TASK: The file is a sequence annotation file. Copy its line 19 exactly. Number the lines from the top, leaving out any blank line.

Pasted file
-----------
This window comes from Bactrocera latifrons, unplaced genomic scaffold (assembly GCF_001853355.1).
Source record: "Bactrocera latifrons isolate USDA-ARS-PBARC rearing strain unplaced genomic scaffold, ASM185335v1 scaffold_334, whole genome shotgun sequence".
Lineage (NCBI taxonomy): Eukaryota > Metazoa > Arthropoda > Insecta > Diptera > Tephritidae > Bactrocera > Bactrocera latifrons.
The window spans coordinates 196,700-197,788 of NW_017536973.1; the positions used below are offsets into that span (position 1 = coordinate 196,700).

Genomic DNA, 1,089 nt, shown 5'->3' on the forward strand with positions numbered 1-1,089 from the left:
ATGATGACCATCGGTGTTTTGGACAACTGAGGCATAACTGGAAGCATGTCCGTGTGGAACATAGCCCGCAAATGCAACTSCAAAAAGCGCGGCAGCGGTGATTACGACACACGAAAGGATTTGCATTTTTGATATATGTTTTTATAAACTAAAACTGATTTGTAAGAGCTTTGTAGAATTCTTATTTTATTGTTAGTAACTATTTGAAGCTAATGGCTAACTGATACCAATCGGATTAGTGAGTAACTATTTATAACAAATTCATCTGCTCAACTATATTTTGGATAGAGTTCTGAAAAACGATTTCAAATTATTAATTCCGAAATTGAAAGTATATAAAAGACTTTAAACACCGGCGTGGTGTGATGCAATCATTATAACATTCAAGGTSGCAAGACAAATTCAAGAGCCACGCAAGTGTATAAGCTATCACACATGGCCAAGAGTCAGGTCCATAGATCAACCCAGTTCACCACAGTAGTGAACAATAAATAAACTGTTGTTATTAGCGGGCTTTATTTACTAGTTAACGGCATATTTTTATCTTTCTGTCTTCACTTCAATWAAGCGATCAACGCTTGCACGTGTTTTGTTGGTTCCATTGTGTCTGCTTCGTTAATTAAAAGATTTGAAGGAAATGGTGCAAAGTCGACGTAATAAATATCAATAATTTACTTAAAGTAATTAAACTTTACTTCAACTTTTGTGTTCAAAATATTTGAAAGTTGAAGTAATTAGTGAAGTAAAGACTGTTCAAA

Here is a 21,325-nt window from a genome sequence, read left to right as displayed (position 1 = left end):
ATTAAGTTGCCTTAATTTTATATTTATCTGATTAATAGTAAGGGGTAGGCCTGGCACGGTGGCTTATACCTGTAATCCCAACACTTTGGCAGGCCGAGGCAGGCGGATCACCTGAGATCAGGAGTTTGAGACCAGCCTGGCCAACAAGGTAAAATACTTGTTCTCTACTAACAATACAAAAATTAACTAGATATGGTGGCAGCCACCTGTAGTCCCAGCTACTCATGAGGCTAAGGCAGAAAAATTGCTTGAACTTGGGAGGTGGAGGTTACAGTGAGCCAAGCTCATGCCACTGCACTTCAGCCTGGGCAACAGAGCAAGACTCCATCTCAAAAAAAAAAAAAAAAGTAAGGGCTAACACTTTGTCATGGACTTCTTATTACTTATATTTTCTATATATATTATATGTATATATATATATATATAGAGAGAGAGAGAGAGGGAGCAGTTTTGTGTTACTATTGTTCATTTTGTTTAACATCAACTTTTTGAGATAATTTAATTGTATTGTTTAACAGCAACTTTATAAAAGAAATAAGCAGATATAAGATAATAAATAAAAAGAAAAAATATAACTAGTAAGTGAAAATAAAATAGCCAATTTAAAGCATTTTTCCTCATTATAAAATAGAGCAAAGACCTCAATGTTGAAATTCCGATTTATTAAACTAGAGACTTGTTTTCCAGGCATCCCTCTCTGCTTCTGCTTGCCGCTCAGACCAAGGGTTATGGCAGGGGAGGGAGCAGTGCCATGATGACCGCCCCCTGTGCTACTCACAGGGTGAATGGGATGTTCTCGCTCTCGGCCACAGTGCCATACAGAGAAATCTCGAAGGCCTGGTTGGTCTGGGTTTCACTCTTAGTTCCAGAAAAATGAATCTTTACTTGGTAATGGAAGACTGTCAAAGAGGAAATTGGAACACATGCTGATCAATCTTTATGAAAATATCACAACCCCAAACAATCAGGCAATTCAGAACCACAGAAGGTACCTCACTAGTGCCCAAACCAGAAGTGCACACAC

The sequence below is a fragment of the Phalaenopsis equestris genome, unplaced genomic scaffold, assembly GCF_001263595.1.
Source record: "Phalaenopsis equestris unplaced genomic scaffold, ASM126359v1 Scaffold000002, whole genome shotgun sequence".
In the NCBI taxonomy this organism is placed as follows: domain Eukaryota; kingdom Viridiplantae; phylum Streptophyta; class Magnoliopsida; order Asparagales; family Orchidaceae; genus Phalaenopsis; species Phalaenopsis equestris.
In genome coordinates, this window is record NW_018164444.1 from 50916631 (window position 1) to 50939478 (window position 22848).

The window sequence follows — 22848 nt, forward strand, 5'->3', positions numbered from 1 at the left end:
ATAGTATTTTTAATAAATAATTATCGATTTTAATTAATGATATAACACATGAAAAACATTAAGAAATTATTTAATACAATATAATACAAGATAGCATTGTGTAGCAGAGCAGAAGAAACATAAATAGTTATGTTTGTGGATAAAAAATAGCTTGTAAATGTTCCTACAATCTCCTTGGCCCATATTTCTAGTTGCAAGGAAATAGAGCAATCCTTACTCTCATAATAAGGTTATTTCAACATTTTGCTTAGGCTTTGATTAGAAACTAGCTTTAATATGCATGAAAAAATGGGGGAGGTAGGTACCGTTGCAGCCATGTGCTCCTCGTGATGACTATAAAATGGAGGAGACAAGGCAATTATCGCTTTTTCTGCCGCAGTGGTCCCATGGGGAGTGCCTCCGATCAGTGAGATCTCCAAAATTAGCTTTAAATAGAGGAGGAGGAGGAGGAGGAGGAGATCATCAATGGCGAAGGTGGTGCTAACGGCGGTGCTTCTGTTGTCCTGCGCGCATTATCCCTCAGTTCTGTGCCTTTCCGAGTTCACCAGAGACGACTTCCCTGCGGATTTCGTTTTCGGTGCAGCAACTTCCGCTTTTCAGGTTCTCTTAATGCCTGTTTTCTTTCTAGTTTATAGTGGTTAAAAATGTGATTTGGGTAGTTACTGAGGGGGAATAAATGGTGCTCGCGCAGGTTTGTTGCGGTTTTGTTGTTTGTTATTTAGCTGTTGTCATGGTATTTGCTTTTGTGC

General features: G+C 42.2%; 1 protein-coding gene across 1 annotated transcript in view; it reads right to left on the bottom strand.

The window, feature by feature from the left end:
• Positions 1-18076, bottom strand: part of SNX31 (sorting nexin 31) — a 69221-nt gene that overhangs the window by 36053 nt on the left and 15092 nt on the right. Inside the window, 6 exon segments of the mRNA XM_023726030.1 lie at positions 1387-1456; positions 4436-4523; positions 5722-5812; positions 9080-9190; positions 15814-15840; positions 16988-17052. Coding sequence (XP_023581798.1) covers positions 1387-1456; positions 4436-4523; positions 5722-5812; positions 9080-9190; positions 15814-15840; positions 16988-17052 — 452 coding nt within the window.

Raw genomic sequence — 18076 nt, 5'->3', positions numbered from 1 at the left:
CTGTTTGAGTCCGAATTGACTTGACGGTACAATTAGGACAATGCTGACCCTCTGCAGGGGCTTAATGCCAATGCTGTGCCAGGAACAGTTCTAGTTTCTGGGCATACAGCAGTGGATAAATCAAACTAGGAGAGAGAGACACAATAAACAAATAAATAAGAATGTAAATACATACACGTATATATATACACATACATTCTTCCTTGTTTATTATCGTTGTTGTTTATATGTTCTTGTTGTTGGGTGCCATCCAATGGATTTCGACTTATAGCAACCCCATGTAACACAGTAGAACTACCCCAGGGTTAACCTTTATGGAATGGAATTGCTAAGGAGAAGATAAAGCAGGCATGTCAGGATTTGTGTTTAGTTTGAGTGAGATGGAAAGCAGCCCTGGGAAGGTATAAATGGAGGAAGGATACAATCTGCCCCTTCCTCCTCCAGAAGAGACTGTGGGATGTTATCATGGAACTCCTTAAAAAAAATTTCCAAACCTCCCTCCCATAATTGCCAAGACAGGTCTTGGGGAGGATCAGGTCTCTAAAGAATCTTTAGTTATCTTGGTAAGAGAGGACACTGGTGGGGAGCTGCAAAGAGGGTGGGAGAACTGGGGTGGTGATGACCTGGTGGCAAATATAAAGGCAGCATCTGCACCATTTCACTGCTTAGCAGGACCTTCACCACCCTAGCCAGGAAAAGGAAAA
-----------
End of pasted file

CTGTTTGAGTCCGAATTGACTTGACGGTACAATTAGGACAATGCTGACCCTCTGCAGGGGCTTAATGCCAATGCTGTGCCAGGAACAGTTCTAGTTTCTGGGCATACAGCAGTGGATAAATCAAACTAGGAGAGAGAGACACAATAAACAAATAAATAAGAATGTAAATACATACACGTATATATATACACATACATTCTTCCTTGTTTATTATCGTTGTTGTTTATATGTTCTTGTTGTTGGGTGCCATCCAATGGATTTCGACTTATAGCAACCCCATGTAACACAGTAGAACTACCCCAGGGTTAACCTTTATGGAATGGAATTGCTAAGGAGAAGATAAAGCAGGCATGTCAGGATTTGTGTTTAGTTTGAGTGAGATGGAAAGCAGCCCTGGGAAGGTATAAATGGAGGAAGGATACAATCTGCCCCTTCCTCCTCCAGAAGAGACTGTGGGATGTTATCATGGAACTCCTTAAAAAAAATTTCCAAACCTCCCTCCCATAATTGCCAAGACAGGTCTTGGGGAGGATCAGGTCTCTAAAGAATCTTTAGTTATCTTGGTAAGAGAGGACACTGGTGGGGAGCTGCAAAGAGGGTGGGAGAACTGGGGTGGTGATGACCTGGTGGCAAATATAAAGGCAGCATCTGCACCATTTCACTGCTTAGCAGGACCTTCACCACCCTAGCCAGGAAAAGGAAAA